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Cooking up a Storm… in Lockdown

  05 May '20   |  Posted by: Birlinn

It is always a thrill when new books arrive from the printer. The boxes are delivered, the editors hover nervously, you run a knife along the tape… and the smell of fresh ink on paper escapes. Ahhh.

Birlinn team members are home-working at present (in line with government guidance) and as a result we are all missing that sense of arrival as the van draws up outside. But we do know that books are arriving and Hugh, our MD, is there to receive them.

This time it is even more of a treat than usual. The latest books will bring the delightful aromas of cooking and baking right into your kitchen, during lockdown. How perfect is that! New dishes to try at just the right time. You know you want to. You may have to stand in line for key ingredients or order online (or simply discover them on your daily walk) but it will be WELL WORTH IT.

The Scottish Baking Bible by Liz Ashworth and the The Wild Food Bible by Claire Macdonald are both now in stock and ready to post out to you. They are the latest additions to our Food Bibles list, all designed to make the most of local and seasonal produce. Find out more by clicking through here (but not before you take a look at the recipes below!).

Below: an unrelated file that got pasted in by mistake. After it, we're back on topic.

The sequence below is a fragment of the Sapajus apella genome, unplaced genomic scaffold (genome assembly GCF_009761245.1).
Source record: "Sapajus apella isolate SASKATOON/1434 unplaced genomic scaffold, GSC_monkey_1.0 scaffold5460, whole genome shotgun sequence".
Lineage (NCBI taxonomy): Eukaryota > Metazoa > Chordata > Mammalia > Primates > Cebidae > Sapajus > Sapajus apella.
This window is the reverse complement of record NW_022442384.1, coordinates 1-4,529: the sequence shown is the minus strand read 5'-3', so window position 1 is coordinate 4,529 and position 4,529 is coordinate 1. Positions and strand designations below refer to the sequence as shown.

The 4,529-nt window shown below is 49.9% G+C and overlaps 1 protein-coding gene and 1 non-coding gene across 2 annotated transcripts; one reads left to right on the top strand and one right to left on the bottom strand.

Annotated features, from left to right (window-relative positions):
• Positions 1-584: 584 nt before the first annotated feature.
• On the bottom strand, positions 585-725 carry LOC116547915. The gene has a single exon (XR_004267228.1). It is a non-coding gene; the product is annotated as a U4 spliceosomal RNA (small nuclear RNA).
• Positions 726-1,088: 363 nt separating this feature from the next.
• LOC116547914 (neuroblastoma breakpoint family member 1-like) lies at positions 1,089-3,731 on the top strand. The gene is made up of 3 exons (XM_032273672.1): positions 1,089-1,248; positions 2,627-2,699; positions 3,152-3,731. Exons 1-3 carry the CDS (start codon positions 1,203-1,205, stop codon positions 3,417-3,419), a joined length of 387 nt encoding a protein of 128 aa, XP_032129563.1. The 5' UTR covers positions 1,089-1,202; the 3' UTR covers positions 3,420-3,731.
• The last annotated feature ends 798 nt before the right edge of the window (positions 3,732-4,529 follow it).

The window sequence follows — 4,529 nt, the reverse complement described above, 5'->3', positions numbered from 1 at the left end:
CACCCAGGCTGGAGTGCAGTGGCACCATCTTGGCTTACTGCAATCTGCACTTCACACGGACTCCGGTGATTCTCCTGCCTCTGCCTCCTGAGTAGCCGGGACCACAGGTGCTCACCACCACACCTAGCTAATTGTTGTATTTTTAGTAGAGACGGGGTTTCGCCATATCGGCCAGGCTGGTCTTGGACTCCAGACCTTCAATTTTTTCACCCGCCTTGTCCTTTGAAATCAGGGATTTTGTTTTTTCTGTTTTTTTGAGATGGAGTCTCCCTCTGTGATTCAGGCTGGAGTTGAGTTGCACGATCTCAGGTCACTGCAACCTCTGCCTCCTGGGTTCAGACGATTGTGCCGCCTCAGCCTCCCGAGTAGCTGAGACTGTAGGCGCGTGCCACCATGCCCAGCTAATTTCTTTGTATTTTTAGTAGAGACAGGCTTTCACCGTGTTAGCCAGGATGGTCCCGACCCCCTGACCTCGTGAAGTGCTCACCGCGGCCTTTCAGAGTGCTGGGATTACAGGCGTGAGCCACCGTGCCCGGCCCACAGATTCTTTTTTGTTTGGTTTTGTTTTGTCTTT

As a sneak preview here are three recipes, to try at home, one from each of the new books and then a favourite from Scottish Baking by Sue Lawrence – not in the bible series, this book is on the shelves of keen cooks around the world!

The first is a personal favourite. You don’t find butteries often in Scotland’s Central Belt and you certainly don’t find them south of the Border. Having a recipe to make and take to friends is a real treat.

From The Scottish Baking Bible by Liz Ashworth:

Elgin-style butteries

A ‘buttery’ or ‘Aberdeen rowie’ is a North East speciality which bakers created for fishermen by adding fat and salt to bread dough so that rolls kept well and provided an energy boost. My friend Maureen bakes this Elgin baker’s recipe when she visits her daughter in Canada.

Makes 16 large or 20 smaller butteries

7g (1 packet) dried yeast or 60g (2oz) fresh yeast

1 tablespoon caster sugar

450ml (15 fl oz) warm water

500g (1lb 2oz) strong white flour

Pinch of salt

125g (4.5 oz) butter or margarine

250g (9oz) lard

Rice flour

The night before, mix the yeast and sugar with a little warm water. Set aside. Mix the flour and salt in a large bowl. Once the yeast has bubbled, add this with the remaining water and mix to a smooth dough. Cover with cling film and place in the fridge overnight.

The next day, remove the dough from the fridge. Oil three baking trays. Cream the butter and lard together. Turn the dough onto a board dusted with rice flour and knead for 5 minutes. Using your hands gradually press the fat mix into the dough, working it in as you knead until it is evenly blended. Allow to rest for 40 minutes. Cut roughly into 16 pieces. Shape each into a rough circle, place on the baking trays and set aside in a cool place to rise for 45 minutes. Meanwhile heat the oven to 200°C (180°C fan), 400°F, Gas 6. Bake for 10 to 15 minutes until light golden brown and slightly crispy.